Not since The Rocky Horror Picture Show has a cross-dresser gained such cult status (RuPaul excluded). Rocky Horror had a "Sweet Transvestive," Hedwig and the Angry Inch has a bitter but good-hearted transsexual. The movie based on the off-Broadway smash has stirred up Hollywood and Hedwig is set to become a household name. The former capital of the Confederacy had better be prepared, because Hedwig is here and he's not going anywhere. At least until the end of his run at the Firehouse Theatre.
First of all, let me say what an honor it is to be able to speak with such a legendary figure.
Oh, it's nice to have someone to listen to my life story, darling!
Tell us about your humble beginnings.
Well, I was born much different that I am today, obviously. I was a mere girly-boy in communist East Berlin. My mother, well, she was a bitch and my father was a child abusing bastard. Times were very bleak on that side of the wall. I'd often stand before the wall, banging my head against it, wishing I was on the other side.
When did you realize that you were different from others?
I have always been an extraordinary person in so many ways. I was originally a homosexual, far more interested in boys. Then I became even more extraordinary with my botched back alley sex change to become a woman. Here's some advice: no bargain back alley sex changes! When that unfortunate incident occured, I became undefined.
You have overcome so much adversity in your life. Where do you find strength?
You must dig for that nugget yourself, that nugget of "I've got to get out of here." You have to do it yourself because nobody will do anything for you but fuck you over. When you stop trying to please others, you will find strength in yourself.
What rock figures have inspired your musical career?
Certainly the rock goddesses like Patti Smith, Tina Turner, the glam gods like Iggy Pop, Lou Reed... there is solace and a foundation in rock. This is what sustains me. Whenever I feel blue, I can stick my head by the radio and nothing else matters. I love the comparisions to glam icons, and it humbles me.
You have gained a cult following unlike anything we've seen in recent years. A big part of this is your glam apeal. Is glam making a comeback?
Glam never really went away. It's just rearing its ugly but beautiful head again. The goth and glam kids are gaining interest once more. Of course, certain people that have jumped on the bandwagon are making buckets of money and I'm not. [Note: this refers to former prodigy Tommy Speck, whom Hedwig nurtured and shaped into a rock star, then was dissed when Tommy gained fame and fortune]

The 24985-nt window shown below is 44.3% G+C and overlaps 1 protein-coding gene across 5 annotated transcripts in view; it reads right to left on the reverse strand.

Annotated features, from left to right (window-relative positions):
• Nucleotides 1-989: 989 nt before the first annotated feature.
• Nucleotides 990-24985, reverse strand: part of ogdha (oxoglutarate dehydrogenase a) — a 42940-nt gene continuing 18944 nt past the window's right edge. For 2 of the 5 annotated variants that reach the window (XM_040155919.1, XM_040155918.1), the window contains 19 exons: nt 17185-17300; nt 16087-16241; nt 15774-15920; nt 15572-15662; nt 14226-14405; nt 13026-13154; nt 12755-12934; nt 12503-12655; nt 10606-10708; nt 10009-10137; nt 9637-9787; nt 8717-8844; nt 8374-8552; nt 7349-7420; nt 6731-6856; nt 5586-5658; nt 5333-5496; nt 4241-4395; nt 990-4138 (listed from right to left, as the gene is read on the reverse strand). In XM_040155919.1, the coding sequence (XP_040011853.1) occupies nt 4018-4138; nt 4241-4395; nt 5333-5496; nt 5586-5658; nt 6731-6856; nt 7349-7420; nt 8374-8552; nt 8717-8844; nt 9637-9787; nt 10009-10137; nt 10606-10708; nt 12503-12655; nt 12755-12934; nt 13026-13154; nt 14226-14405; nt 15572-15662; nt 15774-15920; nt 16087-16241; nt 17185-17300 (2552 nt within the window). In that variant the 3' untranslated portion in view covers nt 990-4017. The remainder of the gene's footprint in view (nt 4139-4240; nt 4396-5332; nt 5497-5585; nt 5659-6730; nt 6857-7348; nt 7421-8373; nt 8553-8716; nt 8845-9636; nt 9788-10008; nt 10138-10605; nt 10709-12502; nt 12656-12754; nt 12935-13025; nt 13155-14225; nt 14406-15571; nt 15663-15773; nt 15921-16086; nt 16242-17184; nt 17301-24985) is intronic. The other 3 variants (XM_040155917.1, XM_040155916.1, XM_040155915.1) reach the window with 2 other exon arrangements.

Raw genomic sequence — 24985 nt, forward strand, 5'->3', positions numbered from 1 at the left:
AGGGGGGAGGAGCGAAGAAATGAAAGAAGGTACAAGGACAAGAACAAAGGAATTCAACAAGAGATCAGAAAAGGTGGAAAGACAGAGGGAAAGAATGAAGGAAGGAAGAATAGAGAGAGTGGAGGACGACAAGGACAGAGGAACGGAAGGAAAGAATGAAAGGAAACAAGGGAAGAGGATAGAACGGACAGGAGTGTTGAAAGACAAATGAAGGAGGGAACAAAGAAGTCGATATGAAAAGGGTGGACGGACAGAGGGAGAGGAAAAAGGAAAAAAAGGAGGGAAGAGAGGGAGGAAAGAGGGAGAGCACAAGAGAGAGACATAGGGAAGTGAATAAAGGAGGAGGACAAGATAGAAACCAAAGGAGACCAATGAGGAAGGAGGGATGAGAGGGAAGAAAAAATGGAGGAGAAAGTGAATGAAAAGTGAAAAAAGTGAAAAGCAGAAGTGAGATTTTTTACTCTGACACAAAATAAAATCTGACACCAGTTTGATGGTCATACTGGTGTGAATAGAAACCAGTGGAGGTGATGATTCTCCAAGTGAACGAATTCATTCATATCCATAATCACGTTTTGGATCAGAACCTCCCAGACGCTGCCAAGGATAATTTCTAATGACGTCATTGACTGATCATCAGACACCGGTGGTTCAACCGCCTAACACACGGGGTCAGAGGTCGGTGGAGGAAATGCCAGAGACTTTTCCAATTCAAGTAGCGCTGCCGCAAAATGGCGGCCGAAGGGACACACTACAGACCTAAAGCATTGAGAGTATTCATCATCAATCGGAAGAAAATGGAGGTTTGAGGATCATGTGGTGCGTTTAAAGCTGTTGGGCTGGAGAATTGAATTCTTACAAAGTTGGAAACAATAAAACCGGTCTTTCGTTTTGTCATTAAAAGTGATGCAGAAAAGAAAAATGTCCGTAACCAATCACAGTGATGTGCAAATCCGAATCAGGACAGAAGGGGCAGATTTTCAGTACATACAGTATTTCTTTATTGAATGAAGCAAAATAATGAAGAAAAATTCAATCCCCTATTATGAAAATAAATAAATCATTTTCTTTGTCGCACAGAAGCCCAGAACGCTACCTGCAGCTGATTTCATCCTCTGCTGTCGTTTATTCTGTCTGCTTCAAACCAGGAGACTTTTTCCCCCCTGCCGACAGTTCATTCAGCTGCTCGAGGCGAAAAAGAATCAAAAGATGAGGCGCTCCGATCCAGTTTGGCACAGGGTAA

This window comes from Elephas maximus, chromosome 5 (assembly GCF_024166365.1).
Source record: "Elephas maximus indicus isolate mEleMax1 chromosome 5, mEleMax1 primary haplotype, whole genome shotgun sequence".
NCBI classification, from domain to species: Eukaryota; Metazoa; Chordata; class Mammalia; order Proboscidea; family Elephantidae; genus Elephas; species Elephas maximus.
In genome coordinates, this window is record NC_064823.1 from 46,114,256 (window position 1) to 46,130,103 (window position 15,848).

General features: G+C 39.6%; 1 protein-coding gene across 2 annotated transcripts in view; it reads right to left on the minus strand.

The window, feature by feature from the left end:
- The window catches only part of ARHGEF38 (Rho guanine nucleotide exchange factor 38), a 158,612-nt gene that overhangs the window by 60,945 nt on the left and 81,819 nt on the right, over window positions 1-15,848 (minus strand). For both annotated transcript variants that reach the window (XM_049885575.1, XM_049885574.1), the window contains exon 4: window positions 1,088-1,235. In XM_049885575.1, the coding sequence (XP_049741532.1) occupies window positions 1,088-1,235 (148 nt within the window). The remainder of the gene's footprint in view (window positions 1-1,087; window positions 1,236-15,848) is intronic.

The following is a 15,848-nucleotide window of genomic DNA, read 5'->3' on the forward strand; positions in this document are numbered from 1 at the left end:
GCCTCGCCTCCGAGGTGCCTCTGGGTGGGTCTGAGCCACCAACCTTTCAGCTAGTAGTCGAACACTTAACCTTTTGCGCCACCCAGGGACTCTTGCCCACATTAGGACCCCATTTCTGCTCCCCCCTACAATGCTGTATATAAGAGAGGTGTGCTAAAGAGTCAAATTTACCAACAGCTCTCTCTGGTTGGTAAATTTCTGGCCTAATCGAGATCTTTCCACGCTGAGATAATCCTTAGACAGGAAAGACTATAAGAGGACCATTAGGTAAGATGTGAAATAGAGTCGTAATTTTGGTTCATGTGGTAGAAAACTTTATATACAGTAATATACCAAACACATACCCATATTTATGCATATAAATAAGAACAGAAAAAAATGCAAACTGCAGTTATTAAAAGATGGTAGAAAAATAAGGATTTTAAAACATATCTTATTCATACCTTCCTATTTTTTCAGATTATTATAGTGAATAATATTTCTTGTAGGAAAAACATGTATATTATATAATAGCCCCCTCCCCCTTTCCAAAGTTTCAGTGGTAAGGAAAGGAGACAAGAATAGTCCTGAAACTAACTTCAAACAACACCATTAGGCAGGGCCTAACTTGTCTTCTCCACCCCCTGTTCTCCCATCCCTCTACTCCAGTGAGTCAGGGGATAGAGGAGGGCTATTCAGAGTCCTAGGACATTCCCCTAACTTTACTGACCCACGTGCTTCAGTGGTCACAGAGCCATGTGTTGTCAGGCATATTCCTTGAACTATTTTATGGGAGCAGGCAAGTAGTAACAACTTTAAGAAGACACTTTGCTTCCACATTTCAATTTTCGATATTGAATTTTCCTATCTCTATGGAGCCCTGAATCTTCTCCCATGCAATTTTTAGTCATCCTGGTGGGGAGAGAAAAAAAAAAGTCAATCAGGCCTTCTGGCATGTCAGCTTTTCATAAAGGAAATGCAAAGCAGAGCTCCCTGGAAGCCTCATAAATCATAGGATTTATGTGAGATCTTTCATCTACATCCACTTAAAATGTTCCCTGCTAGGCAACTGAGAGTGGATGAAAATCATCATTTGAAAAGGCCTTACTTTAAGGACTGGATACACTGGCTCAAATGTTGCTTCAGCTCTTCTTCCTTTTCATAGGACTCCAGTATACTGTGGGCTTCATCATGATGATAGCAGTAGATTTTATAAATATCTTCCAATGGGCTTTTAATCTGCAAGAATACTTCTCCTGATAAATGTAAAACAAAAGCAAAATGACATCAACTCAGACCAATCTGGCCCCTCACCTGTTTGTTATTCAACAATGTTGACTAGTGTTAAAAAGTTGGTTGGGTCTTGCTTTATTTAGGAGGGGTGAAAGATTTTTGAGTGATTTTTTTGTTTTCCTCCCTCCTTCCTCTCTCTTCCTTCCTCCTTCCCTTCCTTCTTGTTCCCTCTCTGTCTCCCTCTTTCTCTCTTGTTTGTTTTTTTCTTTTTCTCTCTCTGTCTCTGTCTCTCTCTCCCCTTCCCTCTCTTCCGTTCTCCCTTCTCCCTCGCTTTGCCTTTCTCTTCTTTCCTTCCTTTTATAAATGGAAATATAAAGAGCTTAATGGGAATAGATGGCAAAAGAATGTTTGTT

What does the future hold for Hedwig?
I've been doing the same thing for twenty years, the same truth. I've been a pinnacle of every rock movement. I've even stolen from the best and the worst of music. You see darling, every musical movement has its place, even if I don't enjoy it. That's why God gave us the dial.
How are you enjoying Richmond?
It is fabulous! It's an odd but wonderful city. I was last in New York, so I am happy to be away from there for awhile. I love the music scene here -- it has lots of energy.
Don't you find it to be very conservative?
It is an odd mix, but remember, I'm from a communist country. I am intrigued by the ode to the Confederacy and the Arthur Ashe statue of him beating the young children. Reminds me of my childhood.
I don't think they meant for that to be the message.
But don't you think it looks like he is beating those poor children?
Sure. Do you see yourself doing this until the bitter end?
I'm going to keep rock and rolling until I die. Come to the show, it could be the night I collapse and die on stage. Then you can say you saw Hedwig's last show.
Hedwig and the Angry Inch runs Oct. 25-Nov. 11th at the Firehouse Theatre, 1609 W. Broad St. Shows are Thurs., Fri. and Sat. @ 8pm and Sun. @ 4pm. Tickets are $15 and can be purchased at Plan 9 or by calling 320-5409. Call 355-2001 for more information.